“Cultura En Casa” did not air Monday as scheduled, local journalists said.

“Silencing ‘Cultura En Casa’ for its interview with an aggrieved citizen is an affront to all people’s right to receive and impart information,” said CPJ Africa Advocacy Coordinator Mohamed Keita. “President Teodoro Obiang trumpets his government’s supposed strides on human rights, but this act of censorship reflects a determination to quash those rights. We call on the government to allow ‘Cultura En Casa’ to resume broadcasting immediately.”

CPJ ranked Equatorial Guinea fifth on its Most Censored Countries list. Obiang’s government tightly monitors and controls national airwaves in Equatorial Guinea, according to CPJ research. Government censors enforce rules that ensure the regime is portrayed positively; journalists who don’t comply risk prison under criminal statutes that include defamation. The president’s administration has dictated that state media praise him and refrain from covering political abroad.

  • For more data and analysis on Equatorial Guinea, visit CPJ’s Equatorial Guinea page here.

from Committee to Protect Journalists

Blog: London statement urges strong steps to protect journalists

23 Oct

The London symposium brought together, from left, International Press Institute's Galina Sidorova; BBC's Peter Horrocks; William Horsley of Centre for Freedom of the Media; Guy Berger, UNESCO; and Rodney Pinder, International News Safety Institute. (Centre for Freedom of the Media)

More than 40 media organizations worldwide are demanding urgent action by governments, the United Nations, and the industry to stop violence against journalists and end impunity in attacks on the press. They made their position known in a joint statement delivered today to the U.N. Educational, Scientific, and Cultural Organization (UNESCO).

The call for action comes ahead of the 2nd U.N. Inter Agency meeting on Safety of Journalists and the Issue of Impunity, to take place November 22-23, in Vienna. There, implementation of the U.N. Plan of Action on the Safety of Journalists and the Issue of Impunity will be debated by U.N. agency representatives, member states, and civil society. Participants will also mark the second International Day to End Impunity on November 23.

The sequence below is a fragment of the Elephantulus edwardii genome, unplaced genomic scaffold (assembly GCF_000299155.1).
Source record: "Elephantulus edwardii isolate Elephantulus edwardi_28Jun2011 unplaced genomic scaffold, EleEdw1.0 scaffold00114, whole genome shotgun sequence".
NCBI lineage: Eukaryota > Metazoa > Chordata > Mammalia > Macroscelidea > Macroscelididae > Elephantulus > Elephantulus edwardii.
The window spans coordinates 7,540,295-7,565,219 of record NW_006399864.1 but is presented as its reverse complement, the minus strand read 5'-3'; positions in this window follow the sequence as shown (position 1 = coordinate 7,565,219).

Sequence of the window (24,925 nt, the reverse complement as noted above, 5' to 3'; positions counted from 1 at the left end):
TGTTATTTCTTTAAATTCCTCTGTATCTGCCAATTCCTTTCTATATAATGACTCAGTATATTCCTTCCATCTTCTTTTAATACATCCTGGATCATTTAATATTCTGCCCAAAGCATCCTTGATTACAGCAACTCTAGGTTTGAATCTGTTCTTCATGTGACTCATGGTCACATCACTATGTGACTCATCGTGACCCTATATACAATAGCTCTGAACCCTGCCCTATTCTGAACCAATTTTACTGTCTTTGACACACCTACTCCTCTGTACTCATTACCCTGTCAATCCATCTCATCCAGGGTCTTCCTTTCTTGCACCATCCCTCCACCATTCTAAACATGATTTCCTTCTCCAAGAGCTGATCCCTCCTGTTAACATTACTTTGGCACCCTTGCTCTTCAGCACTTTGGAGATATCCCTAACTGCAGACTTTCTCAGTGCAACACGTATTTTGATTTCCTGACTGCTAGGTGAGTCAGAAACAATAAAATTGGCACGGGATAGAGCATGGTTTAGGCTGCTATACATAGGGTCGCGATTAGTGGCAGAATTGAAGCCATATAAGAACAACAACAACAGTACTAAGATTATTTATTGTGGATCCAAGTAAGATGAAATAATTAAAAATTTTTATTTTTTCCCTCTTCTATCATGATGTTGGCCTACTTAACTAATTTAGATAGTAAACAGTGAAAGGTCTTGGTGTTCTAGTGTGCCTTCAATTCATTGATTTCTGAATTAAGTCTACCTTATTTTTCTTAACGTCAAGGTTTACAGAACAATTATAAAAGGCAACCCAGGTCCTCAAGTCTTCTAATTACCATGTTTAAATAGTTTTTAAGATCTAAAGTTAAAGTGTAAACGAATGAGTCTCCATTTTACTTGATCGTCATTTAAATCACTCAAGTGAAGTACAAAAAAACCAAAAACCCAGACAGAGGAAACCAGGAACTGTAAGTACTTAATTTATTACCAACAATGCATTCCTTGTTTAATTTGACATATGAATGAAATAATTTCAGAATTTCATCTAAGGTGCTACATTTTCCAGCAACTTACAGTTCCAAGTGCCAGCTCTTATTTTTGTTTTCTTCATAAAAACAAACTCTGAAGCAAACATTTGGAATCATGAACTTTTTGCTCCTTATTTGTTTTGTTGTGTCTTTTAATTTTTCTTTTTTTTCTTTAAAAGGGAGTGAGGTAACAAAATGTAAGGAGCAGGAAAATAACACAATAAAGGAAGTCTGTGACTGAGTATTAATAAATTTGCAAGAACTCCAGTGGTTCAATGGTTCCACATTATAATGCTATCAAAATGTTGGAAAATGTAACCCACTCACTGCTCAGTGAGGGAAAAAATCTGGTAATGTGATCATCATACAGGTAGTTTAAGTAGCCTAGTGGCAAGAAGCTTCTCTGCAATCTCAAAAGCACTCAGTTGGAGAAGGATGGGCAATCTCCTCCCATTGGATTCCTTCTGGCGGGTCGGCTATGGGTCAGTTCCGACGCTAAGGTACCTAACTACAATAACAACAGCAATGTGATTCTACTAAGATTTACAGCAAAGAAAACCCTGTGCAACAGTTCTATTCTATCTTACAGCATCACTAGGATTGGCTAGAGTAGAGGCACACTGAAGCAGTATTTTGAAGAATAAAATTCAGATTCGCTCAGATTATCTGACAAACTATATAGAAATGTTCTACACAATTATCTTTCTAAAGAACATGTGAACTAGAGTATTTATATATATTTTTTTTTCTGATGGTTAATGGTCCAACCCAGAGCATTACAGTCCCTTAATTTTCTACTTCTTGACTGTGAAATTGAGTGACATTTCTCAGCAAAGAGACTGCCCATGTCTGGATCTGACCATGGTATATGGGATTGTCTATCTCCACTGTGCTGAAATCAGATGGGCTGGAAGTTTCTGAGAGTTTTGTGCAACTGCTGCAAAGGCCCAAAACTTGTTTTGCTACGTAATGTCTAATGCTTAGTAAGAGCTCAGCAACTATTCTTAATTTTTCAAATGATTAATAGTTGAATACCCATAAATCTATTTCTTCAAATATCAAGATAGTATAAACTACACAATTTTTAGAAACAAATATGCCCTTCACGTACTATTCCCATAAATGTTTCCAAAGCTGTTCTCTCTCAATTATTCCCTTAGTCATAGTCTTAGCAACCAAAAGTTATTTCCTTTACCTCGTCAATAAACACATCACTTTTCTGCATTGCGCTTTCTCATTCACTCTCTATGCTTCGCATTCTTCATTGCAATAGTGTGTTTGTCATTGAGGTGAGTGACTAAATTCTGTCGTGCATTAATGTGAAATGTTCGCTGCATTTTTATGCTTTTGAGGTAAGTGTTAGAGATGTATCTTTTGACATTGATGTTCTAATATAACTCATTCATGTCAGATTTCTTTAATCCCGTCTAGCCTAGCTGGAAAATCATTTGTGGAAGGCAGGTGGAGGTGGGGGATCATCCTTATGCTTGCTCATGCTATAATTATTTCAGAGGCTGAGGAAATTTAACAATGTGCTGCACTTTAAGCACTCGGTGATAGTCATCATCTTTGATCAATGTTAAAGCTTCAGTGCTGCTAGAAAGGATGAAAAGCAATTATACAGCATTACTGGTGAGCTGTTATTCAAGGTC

With attacks against journalists consistently at unacceptable levels and nearly always unprosecuted, the Plan of Action represents an immense opportunity for the international community to mobilize on behalf of those whose reporting on war, corruption, human rights, and other issues serves as a keystone to the U.N.’s work. The plan proposes measures for U.N. agencies to improve coordination and develop programs to protect journalists and combat impunity in cases of anti-press violence.  It was drafted by UNESCO and approved by the U.N. Chief Executive Board this year, after some debate among countries including India, Brazil, and Pakistan.

Signatories to today’s statement were briefed last week at a symposium at the BBC’s new London headquarters, hosted by the Centre for Freedom of the Media and the BBC College of Journalism and organized in partnership with the World Association of Newspapers (WAN-IFRA), the International Press Institute, CPJ, and International News Safety Institute.  

Guy Berger, Director of Freedom of Expression and Media Development at UNESCO, called for active engagement by media outlets in the “potentially game-changing initiative” through reporting on attacks against journalists, making inquiries when a colleague is murdered, and monitoring the actions of governments and intergovernmental bodies.  

Now, the challenge for UNESCO and other agencies is sustaining the commitment and following through on the plan’s implementation; freedom of expression groups must ensure that follow-up by agencies, as well as by member states.

CPJ, which has consulted on development of the U.N. plan, participated in the symposium and endorses the London statement, the full text of which is available here.

[Reporting from London]

from Committee to Protect Journalists